Esposito: If I Voted For The Hall of Fame

Literally hours away from the announcement of which former players will be formally inducted into the National Baseball Hall of Fame later this summer, and one of the big questions everyone is asking is whether or not Mariano Rivera will get 100% of the vote.

Sadly, no.

Already one incredulous members of the BBWAA announced he turned in a blank ballot, so that kills that concept. And frankly, that member’s credentials should seriously be questioned.

But you know what’s great about the baseball Hall of Fame and the voting process?

Everybody votes for the Hall of Fame. That’s right. We all do. Every baseball fan around the world votes for the Hall of Fame. Whether it be a mind exercise, or you write it down or share it with your friends on social networking sites or wherever, if you have any affection for baseball you care about the Hall of Fame. And one way or another, you cast your votes.

The only catch is that the only votes that count are those from the members of the BBWAA, annually around 500 members, give or take.

There are 35 former players on the ballot, and only ten votes can be cast. Those who are named on 75% of ballots cast are immortalized with a plaque on the wall in Cooperstown.

Personally, I don’t qualify, as I am not a member of the BBWAA, but a s a baseball fan, here’s my ballot, with very brief explanations:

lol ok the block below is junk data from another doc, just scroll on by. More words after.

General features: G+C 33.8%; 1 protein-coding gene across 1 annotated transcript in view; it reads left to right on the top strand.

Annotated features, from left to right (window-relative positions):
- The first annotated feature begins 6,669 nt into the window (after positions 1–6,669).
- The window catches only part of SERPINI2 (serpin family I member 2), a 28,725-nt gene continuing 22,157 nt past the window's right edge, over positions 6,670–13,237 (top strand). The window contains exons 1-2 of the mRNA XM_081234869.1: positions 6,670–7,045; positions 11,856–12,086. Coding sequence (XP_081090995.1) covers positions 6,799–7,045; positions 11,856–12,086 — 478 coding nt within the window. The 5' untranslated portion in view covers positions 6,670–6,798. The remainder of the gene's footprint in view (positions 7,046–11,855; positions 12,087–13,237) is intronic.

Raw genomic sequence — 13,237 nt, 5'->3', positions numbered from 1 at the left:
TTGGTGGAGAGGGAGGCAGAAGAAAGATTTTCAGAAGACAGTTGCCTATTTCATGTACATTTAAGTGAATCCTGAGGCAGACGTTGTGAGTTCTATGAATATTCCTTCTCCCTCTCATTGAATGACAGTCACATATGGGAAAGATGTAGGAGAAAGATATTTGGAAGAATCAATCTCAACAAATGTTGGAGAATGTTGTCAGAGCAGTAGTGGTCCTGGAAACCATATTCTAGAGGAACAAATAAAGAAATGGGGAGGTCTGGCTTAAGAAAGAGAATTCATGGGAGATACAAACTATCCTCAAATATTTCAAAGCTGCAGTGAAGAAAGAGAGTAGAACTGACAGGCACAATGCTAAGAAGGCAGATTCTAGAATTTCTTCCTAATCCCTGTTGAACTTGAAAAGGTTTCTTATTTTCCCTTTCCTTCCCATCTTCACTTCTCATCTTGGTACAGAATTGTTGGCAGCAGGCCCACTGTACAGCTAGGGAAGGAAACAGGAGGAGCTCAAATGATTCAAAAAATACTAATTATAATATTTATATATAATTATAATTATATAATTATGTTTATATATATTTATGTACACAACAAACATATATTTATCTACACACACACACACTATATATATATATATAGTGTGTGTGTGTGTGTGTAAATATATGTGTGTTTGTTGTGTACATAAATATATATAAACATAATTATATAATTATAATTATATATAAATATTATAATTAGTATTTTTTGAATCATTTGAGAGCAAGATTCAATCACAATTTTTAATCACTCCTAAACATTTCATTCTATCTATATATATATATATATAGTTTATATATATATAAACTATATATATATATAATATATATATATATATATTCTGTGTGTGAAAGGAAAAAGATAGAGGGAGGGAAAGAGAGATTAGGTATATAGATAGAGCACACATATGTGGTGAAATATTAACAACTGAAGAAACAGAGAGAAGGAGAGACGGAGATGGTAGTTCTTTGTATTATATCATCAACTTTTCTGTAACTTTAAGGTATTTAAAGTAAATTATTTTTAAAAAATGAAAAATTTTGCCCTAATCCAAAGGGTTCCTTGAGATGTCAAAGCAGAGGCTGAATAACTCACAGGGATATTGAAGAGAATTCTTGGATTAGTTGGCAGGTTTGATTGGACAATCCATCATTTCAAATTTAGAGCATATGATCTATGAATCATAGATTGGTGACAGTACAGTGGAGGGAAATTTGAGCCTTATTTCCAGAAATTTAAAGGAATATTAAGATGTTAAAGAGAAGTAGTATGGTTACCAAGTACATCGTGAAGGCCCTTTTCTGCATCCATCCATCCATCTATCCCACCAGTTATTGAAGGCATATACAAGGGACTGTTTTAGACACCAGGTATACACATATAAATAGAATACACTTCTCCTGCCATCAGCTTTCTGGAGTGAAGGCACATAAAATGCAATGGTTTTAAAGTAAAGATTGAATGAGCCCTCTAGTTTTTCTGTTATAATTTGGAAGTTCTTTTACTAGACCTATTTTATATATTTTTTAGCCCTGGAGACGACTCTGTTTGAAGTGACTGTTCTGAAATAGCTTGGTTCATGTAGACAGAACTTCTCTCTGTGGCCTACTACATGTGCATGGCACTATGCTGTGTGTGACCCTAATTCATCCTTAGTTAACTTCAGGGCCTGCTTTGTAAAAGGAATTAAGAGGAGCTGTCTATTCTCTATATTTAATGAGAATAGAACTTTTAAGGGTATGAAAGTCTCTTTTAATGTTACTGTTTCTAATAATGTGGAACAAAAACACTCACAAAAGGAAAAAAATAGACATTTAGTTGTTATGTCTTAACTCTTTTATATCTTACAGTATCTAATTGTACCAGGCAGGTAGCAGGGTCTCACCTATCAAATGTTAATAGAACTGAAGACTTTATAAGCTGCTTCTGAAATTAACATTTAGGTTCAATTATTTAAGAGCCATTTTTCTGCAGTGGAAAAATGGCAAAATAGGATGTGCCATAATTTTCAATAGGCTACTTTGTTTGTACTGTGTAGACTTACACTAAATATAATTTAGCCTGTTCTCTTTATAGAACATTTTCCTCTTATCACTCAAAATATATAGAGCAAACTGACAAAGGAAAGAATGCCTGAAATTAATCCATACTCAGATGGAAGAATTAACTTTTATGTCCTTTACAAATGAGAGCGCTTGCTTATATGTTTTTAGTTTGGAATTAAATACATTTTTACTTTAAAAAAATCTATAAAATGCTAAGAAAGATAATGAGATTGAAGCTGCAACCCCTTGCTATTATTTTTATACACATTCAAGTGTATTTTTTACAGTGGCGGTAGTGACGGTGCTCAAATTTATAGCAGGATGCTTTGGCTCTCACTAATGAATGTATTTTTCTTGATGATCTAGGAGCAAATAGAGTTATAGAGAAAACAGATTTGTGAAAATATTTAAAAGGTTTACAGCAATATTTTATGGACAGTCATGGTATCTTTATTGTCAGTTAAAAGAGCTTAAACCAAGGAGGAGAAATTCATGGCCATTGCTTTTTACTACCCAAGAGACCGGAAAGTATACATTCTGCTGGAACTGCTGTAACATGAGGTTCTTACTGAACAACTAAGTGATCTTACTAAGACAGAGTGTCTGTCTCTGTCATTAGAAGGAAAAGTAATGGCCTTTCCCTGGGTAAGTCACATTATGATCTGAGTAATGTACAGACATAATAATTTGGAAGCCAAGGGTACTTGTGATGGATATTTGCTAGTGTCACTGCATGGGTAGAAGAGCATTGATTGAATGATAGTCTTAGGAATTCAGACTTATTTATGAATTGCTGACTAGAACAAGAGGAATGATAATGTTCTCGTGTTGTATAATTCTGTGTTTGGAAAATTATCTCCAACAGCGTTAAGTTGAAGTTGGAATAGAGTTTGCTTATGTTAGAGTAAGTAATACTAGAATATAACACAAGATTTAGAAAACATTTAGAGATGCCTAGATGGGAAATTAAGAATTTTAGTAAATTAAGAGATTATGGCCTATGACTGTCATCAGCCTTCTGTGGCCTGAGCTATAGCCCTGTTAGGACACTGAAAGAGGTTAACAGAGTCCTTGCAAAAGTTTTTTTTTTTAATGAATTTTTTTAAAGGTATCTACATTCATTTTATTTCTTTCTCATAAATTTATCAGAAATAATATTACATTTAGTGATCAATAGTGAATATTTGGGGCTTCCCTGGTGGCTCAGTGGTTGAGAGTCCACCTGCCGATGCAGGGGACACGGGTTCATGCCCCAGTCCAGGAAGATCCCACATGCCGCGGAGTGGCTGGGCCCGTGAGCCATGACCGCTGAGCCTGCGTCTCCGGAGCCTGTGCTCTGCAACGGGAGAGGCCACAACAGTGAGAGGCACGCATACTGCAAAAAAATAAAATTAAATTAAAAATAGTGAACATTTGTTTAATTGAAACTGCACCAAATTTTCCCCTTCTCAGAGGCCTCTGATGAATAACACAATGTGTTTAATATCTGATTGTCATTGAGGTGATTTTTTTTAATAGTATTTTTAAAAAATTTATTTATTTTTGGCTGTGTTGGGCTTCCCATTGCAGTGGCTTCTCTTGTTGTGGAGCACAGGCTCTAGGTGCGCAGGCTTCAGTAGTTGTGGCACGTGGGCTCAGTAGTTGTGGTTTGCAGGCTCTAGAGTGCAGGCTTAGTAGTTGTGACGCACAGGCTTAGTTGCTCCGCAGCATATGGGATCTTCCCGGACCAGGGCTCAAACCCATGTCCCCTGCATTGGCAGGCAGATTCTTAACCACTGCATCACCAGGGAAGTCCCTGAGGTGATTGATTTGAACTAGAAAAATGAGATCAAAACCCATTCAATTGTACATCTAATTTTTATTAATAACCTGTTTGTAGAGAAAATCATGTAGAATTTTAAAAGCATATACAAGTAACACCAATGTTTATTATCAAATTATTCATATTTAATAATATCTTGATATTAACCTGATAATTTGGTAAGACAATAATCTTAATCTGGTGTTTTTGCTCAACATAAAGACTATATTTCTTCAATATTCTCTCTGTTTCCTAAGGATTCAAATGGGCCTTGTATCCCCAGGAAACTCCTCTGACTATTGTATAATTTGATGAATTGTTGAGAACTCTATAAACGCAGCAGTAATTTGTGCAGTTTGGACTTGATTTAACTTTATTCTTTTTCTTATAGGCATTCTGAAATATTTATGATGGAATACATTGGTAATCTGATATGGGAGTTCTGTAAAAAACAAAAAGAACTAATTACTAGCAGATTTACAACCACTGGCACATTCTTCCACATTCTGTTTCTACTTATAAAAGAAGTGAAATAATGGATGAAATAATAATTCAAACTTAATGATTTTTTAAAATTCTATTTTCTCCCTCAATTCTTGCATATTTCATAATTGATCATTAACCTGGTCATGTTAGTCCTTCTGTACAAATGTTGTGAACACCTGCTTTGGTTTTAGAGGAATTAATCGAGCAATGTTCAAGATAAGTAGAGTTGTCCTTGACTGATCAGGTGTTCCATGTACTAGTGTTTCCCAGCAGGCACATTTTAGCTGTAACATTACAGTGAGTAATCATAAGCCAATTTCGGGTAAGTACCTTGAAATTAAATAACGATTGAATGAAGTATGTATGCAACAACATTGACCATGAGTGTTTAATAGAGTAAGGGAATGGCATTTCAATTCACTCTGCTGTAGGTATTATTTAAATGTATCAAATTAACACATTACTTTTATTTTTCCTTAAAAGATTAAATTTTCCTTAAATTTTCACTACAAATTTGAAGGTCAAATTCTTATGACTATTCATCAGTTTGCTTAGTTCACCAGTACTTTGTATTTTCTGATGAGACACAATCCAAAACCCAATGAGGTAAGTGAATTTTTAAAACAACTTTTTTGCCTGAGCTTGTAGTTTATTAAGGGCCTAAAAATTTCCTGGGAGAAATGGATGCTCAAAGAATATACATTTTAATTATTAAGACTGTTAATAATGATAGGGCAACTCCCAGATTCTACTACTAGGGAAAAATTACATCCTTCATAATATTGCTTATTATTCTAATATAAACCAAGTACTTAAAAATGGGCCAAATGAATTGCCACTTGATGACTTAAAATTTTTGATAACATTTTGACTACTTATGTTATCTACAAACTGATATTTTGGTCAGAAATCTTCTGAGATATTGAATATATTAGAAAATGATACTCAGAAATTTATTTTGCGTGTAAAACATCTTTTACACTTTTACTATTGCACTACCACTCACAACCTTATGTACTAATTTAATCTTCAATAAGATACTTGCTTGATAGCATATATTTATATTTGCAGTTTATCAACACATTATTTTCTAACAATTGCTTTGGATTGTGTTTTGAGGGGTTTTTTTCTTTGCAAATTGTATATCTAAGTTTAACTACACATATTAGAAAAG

1. MARIANO RIVERA : The G.O.A.T. “Nuff said.”

2. BARRY BONDS: Yes, a controversial pick, but what he took, or whether or not he was enhanced (never failed a test, somehow), if you can’t tell me how many pitchers he faced who also were enhanced, be it one, 10, 50, 100, or more – and you can’t – then it was an even playing field.

3. ROGER CLEMENS: Same as Bonds, in reverse. If you can’t, with any certainty, name how many hitters he faced who also were enhanced – one, a dozen, 100, 1,000 or more – and you can’t, again, it had an air of equal footing.

4. EDGAR MARTINEZ: Let’s hear it for the DH! He was a great one.

5. ROY HALLADAY: A great career cut short by tragedy.

6. GARY SHEFFIELD : See Bonds and Clemens. He has the numbers.

7. BILLY WAGNER: Perhaps surprisngly, he has closer numbers that place him with the greats.

8. MIKE MUSSINA: Wins and winning percentage add up to a plaque

9. JEFF KENT: Afflicted with Belle Syndrome has kept him out thus far, but he has the second baseman numbers that are amazing.

10. ANDY PETTITTE: Tough to narrow down this last choice amongst great candidates, including Fred McGriff, Larry Walker, Andruw Jones, Omar Vizquel, and Todd Helton, but I’m going with Andy despite his arguably one discretionary use of HGH. No need to debate his postseason worthiness, a great big game pitcher.

That’s it. I know some will agree, perhaps many will disagree, but that’s the fun of the process. Who’s on your ballot?

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